Marcel’s self confident and open behaviour towards his status is challenged when he falls in love with Philipp (played by Julian Kinlechner). For the first time in his life, Marcel experiences a certain fear of losing someone over his status, while Philipp himself is challenged in a completely different way: Identifying as a straight man, he is overwhelmed by his romantic feelings for Marcel.

Both have to ask themselves if love always requires a physical aspect, or if its possible to fall in love with a person despite their gender.

Lukas and Leopold must face their inability to communicate their emotions, which increasingly grows into raging jealousy on Lukas’ end.

While managing his issues with Leopold, Lukas must also take on his anger and pain when his conservative mother, Marion (played by Anne Apitzsch), makes an attempt to reenter his life. Both are forced to take a closer look at their own flaws which eventually leads to the realisation that while a queer child needs time to get comfortable with a new situation, a parent should get time to take in this new part of their kid’s personality.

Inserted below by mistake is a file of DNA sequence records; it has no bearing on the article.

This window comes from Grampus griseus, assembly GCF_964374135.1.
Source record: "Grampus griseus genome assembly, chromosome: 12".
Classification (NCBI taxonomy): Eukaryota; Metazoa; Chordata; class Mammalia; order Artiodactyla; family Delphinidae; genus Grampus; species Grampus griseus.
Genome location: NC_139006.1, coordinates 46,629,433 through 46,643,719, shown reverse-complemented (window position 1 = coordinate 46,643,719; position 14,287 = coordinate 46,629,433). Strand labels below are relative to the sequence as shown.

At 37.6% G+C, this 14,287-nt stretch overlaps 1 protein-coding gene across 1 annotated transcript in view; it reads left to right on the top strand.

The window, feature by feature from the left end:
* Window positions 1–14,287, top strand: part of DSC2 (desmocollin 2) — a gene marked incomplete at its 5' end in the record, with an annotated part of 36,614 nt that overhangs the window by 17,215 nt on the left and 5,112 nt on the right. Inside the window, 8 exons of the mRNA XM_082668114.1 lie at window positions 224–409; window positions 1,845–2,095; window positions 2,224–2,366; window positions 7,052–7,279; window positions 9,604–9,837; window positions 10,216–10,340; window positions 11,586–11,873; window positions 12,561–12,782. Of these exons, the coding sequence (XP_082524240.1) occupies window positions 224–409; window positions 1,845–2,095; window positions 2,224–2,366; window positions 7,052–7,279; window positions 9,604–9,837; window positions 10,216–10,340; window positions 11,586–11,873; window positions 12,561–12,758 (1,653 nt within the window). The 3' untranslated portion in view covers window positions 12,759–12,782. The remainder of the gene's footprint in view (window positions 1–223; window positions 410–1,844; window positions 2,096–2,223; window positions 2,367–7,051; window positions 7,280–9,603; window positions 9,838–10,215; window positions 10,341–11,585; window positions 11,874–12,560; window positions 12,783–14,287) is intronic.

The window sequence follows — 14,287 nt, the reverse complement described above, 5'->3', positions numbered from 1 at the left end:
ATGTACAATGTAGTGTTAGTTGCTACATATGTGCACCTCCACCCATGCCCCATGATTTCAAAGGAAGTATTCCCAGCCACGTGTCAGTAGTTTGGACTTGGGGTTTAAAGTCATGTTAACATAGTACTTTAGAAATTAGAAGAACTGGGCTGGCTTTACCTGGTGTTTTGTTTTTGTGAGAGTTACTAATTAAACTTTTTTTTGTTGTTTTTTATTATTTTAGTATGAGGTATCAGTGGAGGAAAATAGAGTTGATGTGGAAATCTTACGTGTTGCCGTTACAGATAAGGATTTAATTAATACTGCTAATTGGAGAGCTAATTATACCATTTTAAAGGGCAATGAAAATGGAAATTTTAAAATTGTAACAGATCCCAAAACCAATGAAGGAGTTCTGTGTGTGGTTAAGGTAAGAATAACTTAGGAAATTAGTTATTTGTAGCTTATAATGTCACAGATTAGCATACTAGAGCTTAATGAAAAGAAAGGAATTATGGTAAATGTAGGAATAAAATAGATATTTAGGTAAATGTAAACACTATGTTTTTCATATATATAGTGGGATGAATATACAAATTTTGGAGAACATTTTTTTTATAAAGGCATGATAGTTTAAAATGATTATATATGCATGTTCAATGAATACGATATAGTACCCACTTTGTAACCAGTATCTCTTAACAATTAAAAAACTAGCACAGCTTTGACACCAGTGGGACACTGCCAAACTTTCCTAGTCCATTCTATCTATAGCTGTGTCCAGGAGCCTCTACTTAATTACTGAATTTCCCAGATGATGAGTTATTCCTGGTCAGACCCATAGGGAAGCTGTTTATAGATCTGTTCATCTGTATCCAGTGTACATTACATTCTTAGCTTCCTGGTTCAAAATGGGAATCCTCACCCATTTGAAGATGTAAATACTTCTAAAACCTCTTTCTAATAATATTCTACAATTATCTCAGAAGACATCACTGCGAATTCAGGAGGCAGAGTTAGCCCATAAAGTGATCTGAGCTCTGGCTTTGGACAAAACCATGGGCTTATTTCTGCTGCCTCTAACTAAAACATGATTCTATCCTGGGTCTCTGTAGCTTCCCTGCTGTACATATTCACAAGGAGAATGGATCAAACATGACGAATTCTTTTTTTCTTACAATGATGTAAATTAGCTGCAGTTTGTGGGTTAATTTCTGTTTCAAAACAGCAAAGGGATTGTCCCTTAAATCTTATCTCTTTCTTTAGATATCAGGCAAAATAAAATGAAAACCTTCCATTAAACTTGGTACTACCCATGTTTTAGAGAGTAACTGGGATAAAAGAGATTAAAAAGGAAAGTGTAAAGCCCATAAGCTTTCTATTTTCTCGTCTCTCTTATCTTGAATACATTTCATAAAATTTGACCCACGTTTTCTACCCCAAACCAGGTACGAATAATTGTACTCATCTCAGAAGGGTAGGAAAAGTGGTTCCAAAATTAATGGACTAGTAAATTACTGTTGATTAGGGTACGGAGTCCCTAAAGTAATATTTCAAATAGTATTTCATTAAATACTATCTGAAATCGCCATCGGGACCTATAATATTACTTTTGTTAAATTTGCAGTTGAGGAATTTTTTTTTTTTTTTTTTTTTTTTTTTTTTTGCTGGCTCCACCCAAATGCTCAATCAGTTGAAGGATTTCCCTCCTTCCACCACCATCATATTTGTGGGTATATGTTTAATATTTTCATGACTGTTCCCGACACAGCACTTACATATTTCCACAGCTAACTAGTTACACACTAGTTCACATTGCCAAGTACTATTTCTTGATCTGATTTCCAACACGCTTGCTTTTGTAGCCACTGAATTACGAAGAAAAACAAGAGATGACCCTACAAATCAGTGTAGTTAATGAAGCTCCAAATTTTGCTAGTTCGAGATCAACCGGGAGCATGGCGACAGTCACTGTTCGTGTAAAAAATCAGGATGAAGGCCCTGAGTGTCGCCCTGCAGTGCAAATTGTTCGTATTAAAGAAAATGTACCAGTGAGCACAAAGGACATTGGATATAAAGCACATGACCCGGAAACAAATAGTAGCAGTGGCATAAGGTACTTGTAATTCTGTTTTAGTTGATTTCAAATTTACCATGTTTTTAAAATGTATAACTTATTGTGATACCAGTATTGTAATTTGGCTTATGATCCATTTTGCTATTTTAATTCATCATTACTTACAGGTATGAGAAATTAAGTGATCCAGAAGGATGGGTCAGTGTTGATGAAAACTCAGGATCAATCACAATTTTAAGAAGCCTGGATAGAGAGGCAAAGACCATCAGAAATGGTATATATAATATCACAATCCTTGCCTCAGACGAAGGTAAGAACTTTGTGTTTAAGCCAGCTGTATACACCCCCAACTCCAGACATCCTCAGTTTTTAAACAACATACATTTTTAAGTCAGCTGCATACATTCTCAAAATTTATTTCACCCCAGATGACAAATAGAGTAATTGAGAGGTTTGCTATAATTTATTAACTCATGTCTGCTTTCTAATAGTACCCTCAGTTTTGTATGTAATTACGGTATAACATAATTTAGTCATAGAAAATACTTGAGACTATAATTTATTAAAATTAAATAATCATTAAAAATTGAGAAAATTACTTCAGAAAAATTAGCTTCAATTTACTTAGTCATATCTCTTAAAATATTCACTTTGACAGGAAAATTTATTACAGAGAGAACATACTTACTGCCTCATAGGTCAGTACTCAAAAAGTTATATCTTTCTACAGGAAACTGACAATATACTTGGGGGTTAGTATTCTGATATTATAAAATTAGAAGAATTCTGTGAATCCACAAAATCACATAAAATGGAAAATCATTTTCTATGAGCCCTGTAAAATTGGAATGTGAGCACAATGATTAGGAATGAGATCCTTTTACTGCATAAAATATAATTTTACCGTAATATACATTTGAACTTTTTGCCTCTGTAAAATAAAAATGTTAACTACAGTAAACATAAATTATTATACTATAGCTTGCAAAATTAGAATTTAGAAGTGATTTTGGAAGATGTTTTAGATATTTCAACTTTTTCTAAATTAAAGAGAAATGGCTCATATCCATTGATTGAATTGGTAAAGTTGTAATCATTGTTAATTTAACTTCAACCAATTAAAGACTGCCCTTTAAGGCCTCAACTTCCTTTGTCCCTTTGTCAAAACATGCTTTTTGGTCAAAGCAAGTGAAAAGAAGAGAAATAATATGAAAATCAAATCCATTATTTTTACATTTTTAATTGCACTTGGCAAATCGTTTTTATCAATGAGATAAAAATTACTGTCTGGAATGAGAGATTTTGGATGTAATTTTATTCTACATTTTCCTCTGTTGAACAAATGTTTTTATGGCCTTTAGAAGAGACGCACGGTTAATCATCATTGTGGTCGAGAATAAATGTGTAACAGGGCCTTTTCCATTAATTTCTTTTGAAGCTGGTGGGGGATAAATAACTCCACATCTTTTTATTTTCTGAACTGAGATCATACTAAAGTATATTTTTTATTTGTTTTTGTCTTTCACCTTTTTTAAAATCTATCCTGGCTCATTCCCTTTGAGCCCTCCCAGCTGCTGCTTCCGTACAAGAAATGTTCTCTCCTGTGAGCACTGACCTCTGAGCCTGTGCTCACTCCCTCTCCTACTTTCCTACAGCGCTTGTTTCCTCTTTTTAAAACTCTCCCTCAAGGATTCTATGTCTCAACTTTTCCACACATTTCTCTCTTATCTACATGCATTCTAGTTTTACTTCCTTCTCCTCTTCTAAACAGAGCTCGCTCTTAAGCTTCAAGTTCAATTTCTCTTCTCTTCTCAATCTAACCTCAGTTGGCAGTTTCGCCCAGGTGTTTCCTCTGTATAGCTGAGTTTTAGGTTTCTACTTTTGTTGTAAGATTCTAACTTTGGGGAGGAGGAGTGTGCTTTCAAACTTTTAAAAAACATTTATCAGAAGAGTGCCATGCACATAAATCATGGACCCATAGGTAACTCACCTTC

(English subtitles (several other languages too) – remember to turn them on)

The series are directed and written by Kai Kreuser.

Find the Soundtrack on iTunes here.

Kuntergrau are high quality LGBTQ web series – that you should take your time to check out – I’ve seen high quality LGBTQ movies coming from Germany like Summer StormFashion Victims and Center of My World  and the web series Kuntergrau fits right in together with those movies perfectly. Personally I wishing for a Season 3… and I’m crushing on Moustafa Tarraf…